Here is an answer I have posted before
TSA does NOT require that meds be in original bottle or label. Whether or not inspectors in other countries will worry about how you have your pills organized is always a question. Personally, I've never had a problem taking meds into other countries for my personal use (and we've had more than 40 international trips) **NOTE ** I now have to use an opiate based cough syrup for severe eosinophilic asthma and have had no problems in the USA (unfortunately I can't to international travel at this time).
It is the INFORMATION that is important- more in case you have a medical emergency, or need a refill (lost meds, trip extended...) You should have the brand name of the medication (ambien, etc.) and the generic name, and if no generic, a "chemical" name as brand names are not always the same. You can find this info on the print out the pharmacy gives you.
There are lots of ways to organize your meds. You can ask your pharmacist to print you an extra label (or use the one they give you that is with the 'side effects" printout) and put it on a small Ziploc bag, then put the medication in the bag. Alternatively, some pharmacies will prepare blister packs with all your meds grouped according to when you take them (example, day 1, am in one blister, day 1 lunch next, day 1 pm next, etc)and put all labels on the top of the sheet. You could use a pill organizer and put the labels from the pharmacy on one sheet of paper with the organizer. I always take generics for : naproxen (Aleve), aspirin, Benadryl, omeprazole (Prilosec), cough gel caps (Nyquil/Dayquil), and Dramamine. Additionally, I take plenty of our prescription meds. I also have a small first aid ‘kit’ in a quart baggie with band aids of assorted sizes, gauze pads, adhesive tape, seri-strips, dental floss, alcohol wipes, hand wipes, and small packets of Neosporin and cortisone cream. I use the small Ziploc type bags (Rite aid carries them in their travel section) to hold each of the pills, then put them inside a larger baggie to organize (hubby’s prescriptions in one, mine in another, and otc’s in a third). Takes very little space.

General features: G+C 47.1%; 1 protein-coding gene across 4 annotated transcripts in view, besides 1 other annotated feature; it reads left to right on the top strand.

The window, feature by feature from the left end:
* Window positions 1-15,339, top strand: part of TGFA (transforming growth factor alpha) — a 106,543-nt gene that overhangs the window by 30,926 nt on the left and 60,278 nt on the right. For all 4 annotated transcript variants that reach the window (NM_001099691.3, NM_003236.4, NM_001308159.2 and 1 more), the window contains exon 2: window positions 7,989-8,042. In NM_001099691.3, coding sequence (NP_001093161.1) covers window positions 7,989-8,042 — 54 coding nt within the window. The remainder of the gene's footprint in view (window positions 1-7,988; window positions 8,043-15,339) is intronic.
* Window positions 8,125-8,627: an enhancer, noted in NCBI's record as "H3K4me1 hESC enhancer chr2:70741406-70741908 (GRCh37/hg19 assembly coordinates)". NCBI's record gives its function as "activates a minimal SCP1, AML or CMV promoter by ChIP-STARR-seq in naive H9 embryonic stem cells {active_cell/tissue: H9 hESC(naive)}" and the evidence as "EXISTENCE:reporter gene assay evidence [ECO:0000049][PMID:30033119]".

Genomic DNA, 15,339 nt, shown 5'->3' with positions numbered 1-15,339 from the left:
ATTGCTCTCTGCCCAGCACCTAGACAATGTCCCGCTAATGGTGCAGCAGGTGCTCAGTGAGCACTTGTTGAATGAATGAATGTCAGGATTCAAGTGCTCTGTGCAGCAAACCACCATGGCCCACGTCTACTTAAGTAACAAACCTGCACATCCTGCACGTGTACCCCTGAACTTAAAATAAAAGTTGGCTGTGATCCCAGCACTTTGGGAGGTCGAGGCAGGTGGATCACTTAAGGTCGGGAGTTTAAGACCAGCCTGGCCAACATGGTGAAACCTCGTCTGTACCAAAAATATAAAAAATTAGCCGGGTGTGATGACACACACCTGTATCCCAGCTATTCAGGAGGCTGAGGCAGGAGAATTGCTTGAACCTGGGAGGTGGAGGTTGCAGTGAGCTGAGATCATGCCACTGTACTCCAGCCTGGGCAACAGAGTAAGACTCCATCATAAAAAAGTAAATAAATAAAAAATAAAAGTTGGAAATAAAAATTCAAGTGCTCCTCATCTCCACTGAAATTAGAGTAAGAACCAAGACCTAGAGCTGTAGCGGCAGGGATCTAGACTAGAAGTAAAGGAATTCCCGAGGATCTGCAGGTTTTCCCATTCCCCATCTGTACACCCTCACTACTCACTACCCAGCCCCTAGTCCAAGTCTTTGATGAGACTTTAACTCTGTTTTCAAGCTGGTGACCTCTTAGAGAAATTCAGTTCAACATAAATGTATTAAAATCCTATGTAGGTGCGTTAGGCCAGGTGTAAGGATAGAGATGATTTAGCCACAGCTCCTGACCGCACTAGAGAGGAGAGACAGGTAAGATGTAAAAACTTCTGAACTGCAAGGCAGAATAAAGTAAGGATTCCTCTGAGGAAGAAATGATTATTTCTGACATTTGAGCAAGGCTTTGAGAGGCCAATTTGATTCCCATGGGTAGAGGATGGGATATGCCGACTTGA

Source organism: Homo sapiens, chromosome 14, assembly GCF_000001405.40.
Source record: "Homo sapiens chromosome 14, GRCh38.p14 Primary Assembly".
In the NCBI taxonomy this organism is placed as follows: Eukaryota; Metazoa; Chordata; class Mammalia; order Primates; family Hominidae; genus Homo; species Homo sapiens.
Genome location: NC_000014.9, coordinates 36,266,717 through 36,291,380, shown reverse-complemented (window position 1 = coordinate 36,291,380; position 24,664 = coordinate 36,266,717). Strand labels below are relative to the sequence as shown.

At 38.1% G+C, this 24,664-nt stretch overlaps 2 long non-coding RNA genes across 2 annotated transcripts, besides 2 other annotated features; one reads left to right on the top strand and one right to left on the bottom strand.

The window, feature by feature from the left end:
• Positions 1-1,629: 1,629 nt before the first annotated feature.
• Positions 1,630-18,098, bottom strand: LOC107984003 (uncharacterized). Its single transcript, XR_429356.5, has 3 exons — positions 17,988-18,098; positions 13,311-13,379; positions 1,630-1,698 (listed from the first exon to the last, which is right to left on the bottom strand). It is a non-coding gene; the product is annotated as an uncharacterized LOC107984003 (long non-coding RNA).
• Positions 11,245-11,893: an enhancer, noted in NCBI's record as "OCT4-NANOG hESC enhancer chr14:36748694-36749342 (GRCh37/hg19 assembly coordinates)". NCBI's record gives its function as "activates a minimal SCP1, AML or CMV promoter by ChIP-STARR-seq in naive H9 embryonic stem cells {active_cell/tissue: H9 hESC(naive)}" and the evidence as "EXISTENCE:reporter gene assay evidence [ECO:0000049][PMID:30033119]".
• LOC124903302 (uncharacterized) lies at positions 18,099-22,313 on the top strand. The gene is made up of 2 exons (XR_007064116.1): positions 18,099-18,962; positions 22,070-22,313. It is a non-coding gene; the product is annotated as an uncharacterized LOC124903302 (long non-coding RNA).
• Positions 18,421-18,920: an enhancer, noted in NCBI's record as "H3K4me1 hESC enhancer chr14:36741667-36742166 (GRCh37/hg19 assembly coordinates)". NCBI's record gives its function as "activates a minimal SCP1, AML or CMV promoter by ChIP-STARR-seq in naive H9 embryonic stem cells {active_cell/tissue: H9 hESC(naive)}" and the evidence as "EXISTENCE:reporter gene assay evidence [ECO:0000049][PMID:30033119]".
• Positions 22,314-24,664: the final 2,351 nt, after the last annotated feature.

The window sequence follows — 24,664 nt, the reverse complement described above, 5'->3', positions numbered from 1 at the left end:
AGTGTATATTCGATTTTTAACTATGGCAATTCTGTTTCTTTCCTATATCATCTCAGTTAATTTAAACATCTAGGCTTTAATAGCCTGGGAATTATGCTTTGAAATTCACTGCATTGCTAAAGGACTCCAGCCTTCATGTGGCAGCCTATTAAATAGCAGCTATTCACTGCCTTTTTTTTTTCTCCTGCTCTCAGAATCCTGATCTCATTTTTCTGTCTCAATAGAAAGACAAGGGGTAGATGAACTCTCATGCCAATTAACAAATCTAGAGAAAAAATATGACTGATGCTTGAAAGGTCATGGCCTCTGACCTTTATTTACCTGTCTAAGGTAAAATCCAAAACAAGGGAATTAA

I carry an information sheet with the above info (one for me , one for hubby) and I also list my Dr's phone #s, pharmacy's #, and emergency contact info as well a list medical conditions, surgeries /dates. If you become ill while traveling, or need a refill because you lost meds, etc. it could be vital. Feel free to private message me if you want a sample copy of the info sheet. Also, note that liquid meds (of more than 3 oz or not) should NOT be placed in your 3-1-1 bag, but should be in their own baggie, in original bottle. Also if you use a CPAP, nebulizer, etc, these devices must be declared and removed for separate screening. Most airlines don't count these in # of allowed carry-on.